What is CBD? An Introduction to Cannabidiol

You probably can’t help but notice that there is quite a bit of hype surrounding CBD oil. Many news sources are touting CBD as a cure-all, so sorting through all the hype to get to the facts can be daunting. 

We’re dedicated to helping you cut through the misinformation and get the most out of your CBD journey by providing scientifically validated information. We are here to help you feel alive!

What is CBD?

Cannabidiol, more commonly known as CBD, is one of more than 100 compounds in a family of molecules known as cannabinoids. Although some other plants produce cannabinoids, the cannabis plant is, by far, the most abundant.

Cannabinoids fall into two categories:

  • Endocannabinoids - Produced naturally by the human nervous system
  • Phytocannabinoids - Produced in plants

Another well-known phytocannabinoid, delta-9 tetrahydrocannabinol, more commonly referred to as THC, is responsible for the euphoric effects of cannabis. CBD, however, is its non-intoxicating sibling.

While THC and CBD might be the most “popular” cannabinoids now, you should expect to start hearing far more on CBC, CBG, CBN and more. 

Potential benefits of CBD

Although CBD was identified as far back as 1940, knowledge of the ECS is a rather recent development. Unfortunately, that development has been slow going due to federal cannabis prohibition. The function of how CBD affects the ECS is still not completely understood, however much progress is being made through numerous lab studies and clinical trials.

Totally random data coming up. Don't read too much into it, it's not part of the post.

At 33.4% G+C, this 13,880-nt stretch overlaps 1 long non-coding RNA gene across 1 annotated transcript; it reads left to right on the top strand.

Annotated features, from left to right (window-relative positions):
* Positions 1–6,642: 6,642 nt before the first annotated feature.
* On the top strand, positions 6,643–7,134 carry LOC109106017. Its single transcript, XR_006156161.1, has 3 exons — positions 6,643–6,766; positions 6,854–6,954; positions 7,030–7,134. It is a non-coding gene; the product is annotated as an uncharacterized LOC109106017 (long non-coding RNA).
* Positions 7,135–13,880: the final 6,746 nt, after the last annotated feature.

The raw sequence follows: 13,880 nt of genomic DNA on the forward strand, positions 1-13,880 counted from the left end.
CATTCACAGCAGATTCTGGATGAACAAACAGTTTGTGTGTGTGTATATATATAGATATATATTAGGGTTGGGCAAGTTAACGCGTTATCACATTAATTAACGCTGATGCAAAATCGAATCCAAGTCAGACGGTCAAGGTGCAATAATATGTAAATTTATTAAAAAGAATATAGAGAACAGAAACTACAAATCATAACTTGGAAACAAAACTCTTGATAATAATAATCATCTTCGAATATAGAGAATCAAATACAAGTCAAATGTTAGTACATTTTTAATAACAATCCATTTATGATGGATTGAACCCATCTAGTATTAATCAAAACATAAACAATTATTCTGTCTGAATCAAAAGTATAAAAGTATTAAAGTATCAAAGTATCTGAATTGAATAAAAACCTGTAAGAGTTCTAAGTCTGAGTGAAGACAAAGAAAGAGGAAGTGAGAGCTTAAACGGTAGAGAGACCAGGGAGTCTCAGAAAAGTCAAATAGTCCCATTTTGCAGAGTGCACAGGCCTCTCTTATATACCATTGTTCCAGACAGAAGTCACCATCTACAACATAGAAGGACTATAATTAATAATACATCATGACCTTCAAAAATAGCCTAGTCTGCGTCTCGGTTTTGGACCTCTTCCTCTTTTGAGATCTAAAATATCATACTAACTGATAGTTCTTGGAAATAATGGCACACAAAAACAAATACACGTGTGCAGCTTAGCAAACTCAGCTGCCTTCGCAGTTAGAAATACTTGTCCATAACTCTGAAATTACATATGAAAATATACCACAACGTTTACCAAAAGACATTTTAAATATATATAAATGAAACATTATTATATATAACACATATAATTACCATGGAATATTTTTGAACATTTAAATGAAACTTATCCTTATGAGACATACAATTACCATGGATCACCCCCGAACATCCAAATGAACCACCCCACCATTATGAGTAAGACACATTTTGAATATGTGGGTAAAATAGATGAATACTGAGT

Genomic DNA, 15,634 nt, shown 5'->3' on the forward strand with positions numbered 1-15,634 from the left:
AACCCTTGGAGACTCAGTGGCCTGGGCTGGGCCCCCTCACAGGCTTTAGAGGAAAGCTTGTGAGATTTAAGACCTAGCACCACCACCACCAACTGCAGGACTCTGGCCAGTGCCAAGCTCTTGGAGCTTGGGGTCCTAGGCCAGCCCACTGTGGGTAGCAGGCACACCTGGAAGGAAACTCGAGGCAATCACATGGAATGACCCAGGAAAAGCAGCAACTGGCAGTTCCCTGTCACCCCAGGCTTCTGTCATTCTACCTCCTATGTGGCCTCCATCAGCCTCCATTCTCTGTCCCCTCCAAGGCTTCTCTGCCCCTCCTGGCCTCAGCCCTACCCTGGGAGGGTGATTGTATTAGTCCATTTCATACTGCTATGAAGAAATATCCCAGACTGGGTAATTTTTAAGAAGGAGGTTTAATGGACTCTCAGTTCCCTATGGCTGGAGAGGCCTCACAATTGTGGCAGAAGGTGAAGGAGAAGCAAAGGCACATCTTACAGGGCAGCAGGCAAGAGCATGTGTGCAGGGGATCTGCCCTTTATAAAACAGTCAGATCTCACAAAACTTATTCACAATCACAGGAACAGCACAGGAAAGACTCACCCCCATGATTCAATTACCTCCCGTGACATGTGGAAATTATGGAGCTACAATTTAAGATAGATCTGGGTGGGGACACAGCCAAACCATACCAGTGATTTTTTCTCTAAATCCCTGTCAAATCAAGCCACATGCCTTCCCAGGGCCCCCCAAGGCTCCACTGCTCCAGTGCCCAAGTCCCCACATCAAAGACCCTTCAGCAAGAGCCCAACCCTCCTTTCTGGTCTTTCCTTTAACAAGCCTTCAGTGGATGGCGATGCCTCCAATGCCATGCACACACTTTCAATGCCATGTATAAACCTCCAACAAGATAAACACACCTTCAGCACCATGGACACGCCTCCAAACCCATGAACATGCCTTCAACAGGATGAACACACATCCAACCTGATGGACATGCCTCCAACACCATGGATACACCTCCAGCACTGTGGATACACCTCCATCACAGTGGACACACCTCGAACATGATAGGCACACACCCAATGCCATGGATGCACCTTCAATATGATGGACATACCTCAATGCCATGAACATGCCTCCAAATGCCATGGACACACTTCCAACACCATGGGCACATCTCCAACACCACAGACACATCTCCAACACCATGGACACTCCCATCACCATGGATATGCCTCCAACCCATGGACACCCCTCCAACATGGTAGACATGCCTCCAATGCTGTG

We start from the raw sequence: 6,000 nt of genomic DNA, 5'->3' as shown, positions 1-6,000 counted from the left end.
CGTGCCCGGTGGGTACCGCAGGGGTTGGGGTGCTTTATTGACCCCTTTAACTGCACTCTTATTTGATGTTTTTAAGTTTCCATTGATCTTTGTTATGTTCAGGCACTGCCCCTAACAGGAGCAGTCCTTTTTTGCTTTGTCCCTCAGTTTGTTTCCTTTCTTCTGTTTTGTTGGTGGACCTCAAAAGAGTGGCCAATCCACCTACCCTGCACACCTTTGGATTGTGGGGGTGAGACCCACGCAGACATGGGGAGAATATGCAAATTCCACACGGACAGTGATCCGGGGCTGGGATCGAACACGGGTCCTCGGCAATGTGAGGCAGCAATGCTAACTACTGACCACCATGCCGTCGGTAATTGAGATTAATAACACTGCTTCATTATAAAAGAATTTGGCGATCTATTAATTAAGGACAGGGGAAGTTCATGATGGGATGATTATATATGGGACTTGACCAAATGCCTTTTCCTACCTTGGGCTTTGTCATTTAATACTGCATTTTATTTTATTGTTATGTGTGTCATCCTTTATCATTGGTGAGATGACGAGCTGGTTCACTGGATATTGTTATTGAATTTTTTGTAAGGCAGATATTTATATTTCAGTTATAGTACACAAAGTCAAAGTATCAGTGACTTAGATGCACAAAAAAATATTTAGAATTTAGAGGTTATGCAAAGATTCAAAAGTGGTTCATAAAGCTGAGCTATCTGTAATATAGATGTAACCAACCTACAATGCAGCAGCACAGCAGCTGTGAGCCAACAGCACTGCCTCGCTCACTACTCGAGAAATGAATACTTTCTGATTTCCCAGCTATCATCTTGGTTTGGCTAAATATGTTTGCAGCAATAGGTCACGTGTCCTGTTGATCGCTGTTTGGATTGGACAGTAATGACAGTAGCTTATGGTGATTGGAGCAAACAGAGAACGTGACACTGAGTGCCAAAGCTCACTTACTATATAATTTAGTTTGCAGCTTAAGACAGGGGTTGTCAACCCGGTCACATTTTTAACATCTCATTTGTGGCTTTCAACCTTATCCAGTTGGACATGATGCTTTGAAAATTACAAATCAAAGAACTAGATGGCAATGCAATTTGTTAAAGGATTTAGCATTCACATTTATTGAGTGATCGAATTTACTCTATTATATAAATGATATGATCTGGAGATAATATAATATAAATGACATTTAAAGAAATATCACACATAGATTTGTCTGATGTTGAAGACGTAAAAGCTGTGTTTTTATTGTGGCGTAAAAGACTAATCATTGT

Medical science has been aware of CBD’s anticonvulsant and anti-inflammatory effects and its ability to promote tranquility for centuries. In fact, the use of cannabinoids in medicine can be traced back thousands of years. Hemp therapies began appearing in pharmacopeias as early as 77 AD. By the eighteenth century, hemp’s medicinal uses were documented two highly respected pharmacopeias of the day — “The New England Dispensatory” and “Edinburgh New Dispensatory.”  

The most common reasons given for using CBD are often to reduce pain, ease stress and anxiety, promote sleep, and improve mood, but more research is needed...Today, scientists are working to confirm those results and to understand the physiological mechanisms responsible for the potential benefits. 

The discovery of the ECS combined with the fact that humans have been consuming cannabis for eons suggests that the human body evolved to take advantage of the abundant phytocannabinoids found in cannabis. However, cannabis was removed from the human diet when it was outlawed across the globe in the 1930s. This is believed to be part of the reason cannabinoid deficiencies are so prevalent today. 

Fortunately,  progress is being made. CBD has already been approved by the FDA for the treatment of certain seizure disorders. Furthermore, more than 30 U.S. states have studied the evidence and have voted to legalize the use of cannabinoids to treat a litany of ailments. Moreover, CBD was recently legalized by the federal government with the 2018 Farm Bill and removed from the DEA’s list of dangerous drugs. 

There is still much more to be learned about CBD. The team here at Lily CBD is dedicated to helping you make informed decisions related to purchasing and using CBD.

CBD, and other cannabinoids act as signaling molecules relaying instructions from our central nervous system to individual cells throughout the human body via receptors on the surface of cell membranes. This system of communication is referred to as the human endocannabinoid system or ECS. 

In order to maintain optimal health and homeostasis, the ECS takes advantage of both our own natural endocannabinoids as well as the phytocannabinoids produced in cannabis that we then consume. 

For an example of how the ECS works, when danger arises, the brain sends out signaling molecules such as cannabinoids to prepare the body to fight or flight, producing a heightened state of anxiety. And when danger passes, another set of signaling molecules is sent out to bring the body back to a state of relaxation and a feeling of safety. If this system becomes out of balance anxiety can be triggered when there is no danger, or remain after the danger passes. This state of imbalance in the ECS is known as endocannabinoid deficiency, and many experts believe that it accounts for a wide variety of illnesses.